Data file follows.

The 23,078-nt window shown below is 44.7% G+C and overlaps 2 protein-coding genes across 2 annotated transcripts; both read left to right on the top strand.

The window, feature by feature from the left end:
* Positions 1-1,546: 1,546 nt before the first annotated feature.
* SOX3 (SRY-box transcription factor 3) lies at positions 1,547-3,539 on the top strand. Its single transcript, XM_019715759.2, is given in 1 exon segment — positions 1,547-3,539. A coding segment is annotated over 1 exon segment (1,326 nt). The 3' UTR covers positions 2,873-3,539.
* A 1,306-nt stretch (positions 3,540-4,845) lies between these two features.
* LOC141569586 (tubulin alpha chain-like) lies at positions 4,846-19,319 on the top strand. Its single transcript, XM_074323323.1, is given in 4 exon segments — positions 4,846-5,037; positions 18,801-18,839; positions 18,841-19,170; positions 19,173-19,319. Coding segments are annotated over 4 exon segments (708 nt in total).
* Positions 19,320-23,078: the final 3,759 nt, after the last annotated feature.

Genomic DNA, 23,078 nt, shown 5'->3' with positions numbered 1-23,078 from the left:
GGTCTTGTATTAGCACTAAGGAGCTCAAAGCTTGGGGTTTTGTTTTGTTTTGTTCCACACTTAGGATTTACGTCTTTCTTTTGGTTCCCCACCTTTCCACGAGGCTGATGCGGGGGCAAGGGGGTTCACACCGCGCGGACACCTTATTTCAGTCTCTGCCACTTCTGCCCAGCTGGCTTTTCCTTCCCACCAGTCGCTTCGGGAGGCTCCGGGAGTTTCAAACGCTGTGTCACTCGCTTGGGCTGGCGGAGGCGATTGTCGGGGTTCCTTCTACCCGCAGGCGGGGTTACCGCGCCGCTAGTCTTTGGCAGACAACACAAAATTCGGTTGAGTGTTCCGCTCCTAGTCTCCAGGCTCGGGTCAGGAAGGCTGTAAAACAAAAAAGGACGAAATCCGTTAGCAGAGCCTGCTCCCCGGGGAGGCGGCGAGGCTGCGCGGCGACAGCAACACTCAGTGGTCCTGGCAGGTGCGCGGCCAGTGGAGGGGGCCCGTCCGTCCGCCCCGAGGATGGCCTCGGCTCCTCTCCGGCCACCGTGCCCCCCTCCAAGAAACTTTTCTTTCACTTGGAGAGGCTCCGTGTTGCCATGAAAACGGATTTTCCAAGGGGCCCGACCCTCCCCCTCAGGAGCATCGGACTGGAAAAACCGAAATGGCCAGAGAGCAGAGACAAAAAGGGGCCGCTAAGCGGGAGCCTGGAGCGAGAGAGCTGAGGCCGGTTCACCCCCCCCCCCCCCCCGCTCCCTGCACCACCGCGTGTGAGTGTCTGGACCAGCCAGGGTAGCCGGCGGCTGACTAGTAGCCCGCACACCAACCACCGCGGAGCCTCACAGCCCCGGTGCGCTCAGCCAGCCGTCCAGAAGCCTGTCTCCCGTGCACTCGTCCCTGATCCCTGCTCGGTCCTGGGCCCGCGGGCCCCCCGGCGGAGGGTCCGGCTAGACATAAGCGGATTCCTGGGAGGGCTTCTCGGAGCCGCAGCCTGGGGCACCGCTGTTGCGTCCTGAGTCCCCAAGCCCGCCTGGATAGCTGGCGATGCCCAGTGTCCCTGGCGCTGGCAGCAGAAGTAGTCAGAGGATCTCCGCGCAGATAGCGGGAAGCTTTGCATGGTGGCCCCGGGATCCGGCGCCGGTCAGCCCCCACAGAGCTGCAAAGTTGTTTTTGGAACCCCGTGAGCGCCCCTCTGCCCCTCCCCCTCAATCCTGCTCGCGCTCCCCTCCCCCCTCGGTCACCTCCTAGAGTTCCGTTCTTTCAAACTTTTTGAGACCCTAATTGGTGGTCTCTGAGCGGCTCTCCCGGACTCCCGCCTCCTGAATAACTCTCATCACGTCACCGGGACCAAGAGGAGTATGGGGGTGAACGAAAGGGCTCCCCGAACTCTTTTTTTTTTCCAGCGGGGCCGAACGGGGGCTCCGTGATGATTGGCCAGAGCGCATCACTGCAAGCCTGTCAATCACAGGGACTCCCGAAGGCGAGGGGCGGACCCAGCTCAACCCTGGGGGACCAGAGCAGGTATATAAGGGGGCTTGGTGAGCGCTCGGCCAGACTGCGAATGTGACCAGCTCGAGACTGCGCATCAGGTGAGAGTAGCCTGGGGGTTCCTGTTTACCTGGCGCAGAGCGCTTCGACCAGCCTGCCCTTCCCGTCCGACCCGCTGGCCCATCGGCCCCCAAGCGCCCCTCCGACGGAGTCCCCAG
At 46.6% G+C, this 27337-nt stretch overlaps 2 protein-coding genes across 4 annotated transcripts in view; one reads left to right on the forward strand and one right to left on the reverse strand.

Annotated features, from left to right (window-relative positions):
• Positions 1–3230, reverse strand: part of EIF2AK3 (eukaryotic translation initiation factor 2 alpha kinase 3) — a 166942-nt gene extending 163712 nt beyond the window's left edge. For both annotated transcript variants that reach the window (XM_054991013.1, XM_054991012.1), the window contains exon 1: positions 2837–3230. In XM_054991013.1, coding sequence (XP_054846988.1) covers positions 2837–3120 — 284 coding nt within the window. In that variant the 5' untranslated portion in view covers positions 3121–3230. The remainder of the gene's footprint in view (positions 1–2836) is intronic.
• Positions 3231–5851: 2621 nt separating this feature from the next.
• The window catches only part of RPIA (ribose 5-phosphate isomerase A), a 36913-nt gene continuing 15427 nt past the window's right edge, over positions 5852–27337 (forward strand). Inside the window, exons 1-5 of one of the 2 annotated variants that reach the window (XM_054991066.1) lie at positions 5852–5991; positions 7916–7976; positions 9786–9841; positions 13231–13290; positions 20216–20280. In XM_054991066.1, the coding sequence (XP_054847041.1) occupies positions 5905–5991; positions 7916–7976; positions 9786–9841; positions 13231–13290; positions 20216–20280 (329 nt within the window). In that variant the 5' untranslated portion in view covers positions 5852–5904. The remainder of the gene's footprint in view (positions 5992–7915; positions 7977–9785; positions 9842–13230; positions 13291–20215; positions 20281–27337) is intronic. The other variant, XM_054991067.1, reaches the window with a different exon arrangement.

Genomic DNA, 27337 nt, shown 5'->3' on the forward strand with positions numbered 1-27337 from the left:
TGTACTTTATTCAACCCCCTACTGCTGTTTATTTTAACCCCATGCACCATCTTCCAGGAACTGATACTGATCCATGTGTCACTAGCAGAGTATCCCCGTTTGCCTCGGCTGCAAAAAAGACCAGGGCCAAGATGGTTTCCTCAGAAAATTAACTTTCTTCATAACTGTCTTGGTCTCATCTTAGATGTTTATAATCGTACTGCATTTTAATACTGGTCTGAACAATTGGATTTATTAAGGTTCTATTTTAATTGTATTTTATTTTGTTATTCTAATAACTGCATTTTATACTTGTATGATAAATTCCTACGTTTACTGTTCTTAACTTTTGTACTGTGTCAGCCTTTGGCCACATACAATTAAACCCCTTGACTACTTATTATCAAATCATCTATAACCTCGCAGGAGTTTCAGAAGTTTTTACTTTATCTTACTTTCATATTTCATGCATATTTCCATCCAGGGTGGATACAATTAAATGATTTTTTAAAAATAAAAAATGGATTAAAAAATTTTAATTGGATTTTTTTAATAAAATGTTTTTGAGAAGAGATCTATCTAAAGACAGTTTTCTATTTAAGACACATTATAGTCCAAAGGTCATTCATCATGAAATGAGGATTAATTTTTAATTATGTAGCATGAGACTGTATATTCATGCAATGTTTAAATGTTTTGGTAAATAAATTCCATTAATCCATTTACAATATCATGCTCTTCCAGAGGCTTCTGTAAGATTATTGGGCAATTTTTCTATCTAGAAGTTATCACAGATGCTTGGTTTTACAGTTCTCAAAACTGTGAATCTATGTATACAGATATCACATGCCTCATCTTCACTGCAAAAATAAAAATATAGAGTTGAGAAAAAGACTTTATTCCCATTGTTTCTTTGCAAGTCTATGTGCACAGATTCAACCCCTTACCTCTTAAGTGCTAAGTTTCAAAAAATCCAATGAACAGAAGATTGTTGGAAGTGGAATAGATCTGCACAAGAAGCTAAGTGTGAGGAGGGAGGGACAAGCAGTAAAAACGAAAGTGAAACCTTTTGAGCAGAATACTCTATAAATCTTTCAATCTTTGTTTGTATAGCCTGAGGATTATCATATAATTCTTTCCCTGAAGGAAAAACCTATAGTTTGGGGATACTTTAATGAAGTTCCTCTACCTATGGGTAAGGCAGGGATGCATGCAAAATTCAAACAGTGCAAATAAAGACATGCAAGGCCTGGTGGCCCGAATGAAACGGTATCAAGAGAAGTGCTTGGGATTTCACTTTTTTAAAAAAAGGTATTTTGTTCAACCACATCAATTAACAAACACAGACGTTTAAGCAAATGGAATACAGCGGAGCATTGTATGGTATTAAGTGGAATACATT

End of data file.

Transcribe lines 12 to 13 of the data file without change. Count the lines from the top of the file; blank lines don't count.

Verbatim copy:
• Positions 1–3230, reverse strand: part of EIF2AK3 (eukaryotic translation initiation factor 2 alpha kinase 3) — a 166942-nt gene extending 163712 nt beyond the window's left edge. For both annotated transcript variants that reach the window (XM_054991013.1, XM_054991012.1), the window contains exon 1: positions 2837–3230. In XM_054991013.1, coding sequence (XP_054846988.1) covers positions 2837–3120 — 284 coding nt within the window. In that variant the 5' untranslated portion in view covers positions 3121–3230. The remainder of the gene's footprint in view (positions 1–2836) is intronic.
• Positions 3231–5851: 2621 nt separating this feature from the next.